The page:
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The relationship between headache-attributed disability and lost productivity: 2. Empirical evidence from population-based studies in nine disparate countries

Thomas, Hallie, Kothari, Simple Futarmal, Husøy, Andreas, Jensen, Rigmor Højland, Katsarava, Zaza, Tinelli, Michela ORCID: 0000-0002-8816-4389 and Steiner, Timothy J. (2021) The relationship between headache-attributed disability and lost productivity: 2. Empirical evidence from population-based studies in nine disparate countries. Journal of Headache and Pain, 22 (1). ISSN 1129-2369

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Identification Number: 10.1186/s10194-021-01362-z


BACKGROUND: Headache disorders are disabling, with major consequences for productivity, yet the literature is silent on the relationship between headache-attributed disability and lost productivity, often erroneously regarding the two as synonymous. We evaluated the relationship empirically, having earlier found that investment in structured headache services would be cost saving, not merely cost-effective, if reductions in headache-attributed disability led to > 20% pro rata recovery of lost productivity. METHODS: We used individual participant data from Global Campaign population-based studies conducted in China, Ethiopia, India, Nepal, Pakistan and Russia, and from Eurolight in Lithuania, Luxembourg and Spain. We assessed relationships in migraine and probable medication-overuse headache (pMOH), the most disabling common headache disorders. Available symptom data included headache frequency, usual duration and usual intensity. We used frequency and duration to estimate proportion of time in ictal state (pTIS). Disability, in the sense used by the Global Burden of Disease study, was measured as the product of pTIS and disability weight for the ictal state. Impairment was measured as pTIS * intensity. Lost productivity was measured as lost days (absence or < 50% productivity) from paid work and corresponding losses from household work over the preceding 3 months. We used Spearman correlation and linear regression analyses. RESULTS: For migraine, in a linear model, we found positive associations with lost paid worktime, significant (p < 0.05) in many countries and highly significant (p < 0.001) in some despite low values of R 2 (0-0.16) due to high variance. With lost household worktime and total lost productivity (paid + household), associations were highly significant in almost all countries, although still with low R 2 (0.04-0.22). Applying the regression equations for each country to the population mean migraine-attributed disability, we found pro rata recoveries of lost productivity in the range 16-56% (> 20% in all countries but Pakistan). Analysing impairment rather than disability increased variability. For pMOH, with smaller numbers, associations were generally weaker, occasionally negative and mostly not significant. CONCLUSION: Relief of disability through effective treatment of migraine is expected, in most countries, to recover > 20% pro rata of lost productivity, above the threshold for investment in structured headache services to be cost saving.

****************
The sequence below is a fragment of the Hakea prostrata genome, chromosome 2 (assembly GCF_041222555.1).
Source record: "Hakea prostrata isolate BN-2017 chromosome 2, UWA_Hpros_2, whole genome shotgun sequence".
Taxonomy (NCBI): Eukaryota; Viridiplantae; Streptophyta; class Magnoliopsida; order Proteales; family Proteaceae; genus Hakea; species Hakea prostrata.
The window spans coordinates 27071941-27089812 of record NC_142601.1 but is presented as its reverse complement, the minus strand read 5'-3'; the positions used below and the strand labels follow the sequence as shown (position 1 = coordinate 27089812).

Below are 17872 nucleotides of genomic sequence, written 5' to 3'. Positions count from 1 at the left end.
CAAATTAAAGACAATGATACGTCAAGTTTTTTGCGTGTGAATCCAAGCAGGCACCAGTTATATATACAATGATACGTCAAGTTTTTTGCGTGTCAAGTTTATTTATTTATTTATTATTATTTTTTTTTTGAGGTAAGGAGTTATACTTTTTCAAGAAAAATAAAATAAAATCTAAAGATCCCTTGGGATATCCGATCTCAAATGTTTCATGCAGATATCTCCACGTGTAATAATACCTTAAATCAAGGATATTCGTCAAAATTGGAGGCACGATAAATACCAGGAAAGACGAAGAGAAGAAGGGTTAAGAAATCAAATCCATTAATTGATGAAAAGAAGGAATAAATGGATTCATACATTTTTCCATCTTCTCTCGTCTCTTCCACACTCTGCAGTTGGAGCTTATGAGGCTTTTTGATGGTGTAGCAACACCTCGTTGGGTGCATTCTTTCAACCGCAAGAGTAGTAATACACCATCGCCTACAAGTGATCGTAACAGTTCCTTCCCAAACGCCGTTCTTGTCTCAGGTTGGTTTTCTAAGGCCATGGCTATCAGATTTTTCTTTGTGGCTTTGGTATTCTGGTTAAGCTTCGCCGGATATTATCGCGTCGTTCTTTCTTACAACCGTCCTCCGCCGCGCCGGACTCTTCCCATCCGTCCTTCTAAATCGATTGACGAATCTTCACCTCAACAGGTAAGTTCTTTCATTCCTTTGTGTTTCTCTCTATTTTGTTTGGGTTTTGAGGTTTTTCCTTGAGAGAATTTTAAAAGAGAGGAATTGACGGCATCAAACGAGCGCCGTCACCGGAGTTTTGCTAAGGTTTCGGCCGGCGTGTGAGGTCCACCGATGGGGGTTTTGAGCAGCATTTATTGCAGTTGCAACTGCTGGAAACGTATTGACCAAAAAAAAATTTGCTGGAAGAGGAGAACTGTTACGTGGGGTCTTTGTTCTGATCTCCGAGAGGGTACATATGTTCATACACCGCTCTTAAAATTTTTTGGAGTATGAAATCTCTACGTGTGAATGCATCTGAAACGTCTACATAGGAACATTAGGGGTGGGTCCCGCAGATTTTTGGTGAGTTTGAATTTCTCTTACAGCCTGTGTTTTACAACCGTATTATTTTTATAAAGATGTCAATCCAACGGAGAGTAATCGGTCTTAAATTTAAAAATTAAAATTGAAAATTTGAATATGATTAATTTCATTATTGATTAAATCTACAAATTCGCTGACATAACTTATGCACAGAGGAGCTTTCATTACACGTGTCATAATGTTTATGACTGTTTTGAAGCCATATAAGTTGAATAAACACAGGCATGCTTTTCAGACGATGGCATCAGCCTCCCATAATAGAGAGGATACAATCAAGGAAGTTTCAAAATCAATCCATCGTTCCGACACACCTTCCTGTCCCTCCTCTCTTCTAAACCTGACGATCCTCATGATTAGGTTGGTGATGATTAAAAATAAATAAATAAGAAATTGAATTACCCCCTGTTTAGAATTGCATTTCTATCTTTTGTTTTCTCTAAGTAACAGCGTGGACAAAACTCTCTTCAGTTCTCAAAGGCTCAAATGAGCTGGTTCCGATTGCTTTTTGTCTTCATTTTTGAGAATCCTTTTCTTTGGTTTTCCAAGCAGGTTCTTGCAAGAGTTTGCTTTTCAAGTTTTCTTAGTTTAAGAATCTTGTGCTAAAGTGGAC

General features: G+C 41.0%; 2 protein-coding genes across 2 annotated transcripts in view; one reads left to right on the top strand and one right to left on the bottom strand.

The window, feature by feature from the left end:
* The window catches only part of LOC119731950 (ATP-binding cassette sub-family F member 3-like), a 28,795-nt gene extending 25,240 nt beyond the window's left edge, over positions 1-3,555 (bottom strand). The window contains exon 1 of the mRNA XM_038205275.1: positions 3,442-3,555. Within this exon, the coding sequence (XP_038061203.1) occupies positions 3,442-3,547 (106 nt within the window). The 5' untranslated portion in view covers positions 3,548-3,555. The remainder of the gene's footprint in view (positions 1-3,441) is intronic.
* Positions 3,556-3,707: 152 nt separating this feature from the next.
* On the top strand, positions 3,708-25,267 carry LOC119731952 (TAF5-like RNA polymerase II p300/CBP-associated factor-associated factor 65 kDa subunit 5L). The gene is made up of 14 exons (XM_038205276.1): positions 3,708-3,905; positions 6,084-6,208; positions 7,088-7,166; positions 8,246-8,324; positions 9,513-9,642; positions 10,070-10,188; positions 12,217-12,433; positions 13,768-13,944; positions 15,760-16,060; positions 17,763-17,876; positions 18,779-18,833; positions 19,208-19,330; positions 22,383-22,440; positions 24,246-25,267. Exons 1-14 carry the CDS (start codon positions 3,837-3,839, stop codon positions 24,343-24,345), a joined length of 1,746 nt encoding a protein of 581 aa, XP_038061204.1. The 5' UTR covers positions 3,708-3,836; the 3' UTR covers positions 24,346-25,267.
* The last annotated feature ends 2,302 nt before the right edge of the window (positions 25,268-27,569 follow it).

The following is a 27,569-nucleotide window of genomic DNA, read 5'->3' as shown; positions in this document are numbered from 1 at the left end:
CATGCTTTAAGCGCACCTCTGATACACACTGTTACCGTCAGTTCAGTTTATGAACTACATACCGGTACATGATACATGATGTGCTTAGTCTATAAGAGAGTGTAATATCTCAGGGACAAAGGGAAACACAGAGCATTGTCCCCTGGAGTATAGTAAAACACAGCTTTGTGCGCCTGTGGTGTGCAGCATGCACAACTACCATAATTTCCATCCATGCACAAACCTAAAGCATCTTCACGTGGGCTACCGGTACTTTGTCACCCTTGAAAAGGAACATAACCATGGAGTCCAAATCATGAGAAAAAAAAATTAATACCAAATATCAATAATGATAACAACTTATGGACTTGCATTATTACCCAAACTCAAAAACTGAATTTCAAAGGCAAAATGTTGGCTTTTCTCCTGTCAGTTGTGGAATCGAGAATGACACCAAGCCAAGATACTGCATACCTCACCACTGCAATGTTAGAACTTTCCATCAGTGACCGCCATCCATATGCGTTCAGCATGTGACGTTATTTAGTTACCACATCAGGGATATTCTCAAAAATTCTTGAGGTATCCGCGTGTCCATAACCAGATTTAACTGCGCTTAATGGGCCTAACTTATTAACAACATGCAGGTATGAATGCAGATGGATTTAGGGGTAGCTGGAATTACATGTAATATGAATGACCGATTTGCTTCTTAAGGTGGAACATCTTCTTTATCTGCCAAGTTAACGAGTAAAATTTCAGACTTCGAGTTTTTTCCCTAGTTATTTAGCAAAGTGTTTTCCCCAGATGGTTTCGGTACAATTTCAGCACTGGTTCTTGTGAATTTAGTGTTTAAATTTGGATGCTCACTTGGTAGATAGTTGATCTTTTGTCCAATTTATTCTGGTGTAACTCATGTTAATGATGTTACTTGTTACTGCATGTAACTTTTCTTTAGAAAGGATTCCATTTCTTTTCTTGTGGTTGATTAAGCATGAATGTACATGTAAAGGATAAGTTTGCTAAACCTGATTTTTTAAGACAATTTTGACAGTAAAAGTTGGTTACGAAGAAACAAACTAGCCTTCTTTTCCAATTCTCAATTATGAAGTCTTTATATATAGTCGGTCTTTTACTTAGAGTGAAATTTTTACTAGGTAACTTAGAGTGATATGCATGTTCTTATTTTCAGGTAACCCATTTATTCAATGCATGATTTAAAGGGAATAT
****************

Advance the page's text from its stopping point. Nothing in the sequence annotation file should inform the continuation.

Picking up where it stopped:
Item Type: Article
Official URL: https://thejournalofheadacheandpain.biomedcentral....
Additional Information: © 2021 The Authors
Divisions: Personal Social Services Research Unit
Subjects: R Medicine > RA Public aspects of medicine
R Medicine > RC Internal medicine > RC0321 Neuroscience. Biological psychiatry. Neuropsychiatry
H Social Sciences > HD Industries. Land use. Labor
H Social Sciences > HN Social history and conditions. Social problems. Social reform
Date Deposited: 07 Jan 2022 11:03
Last Modified: 31 Mar 2022 14:36

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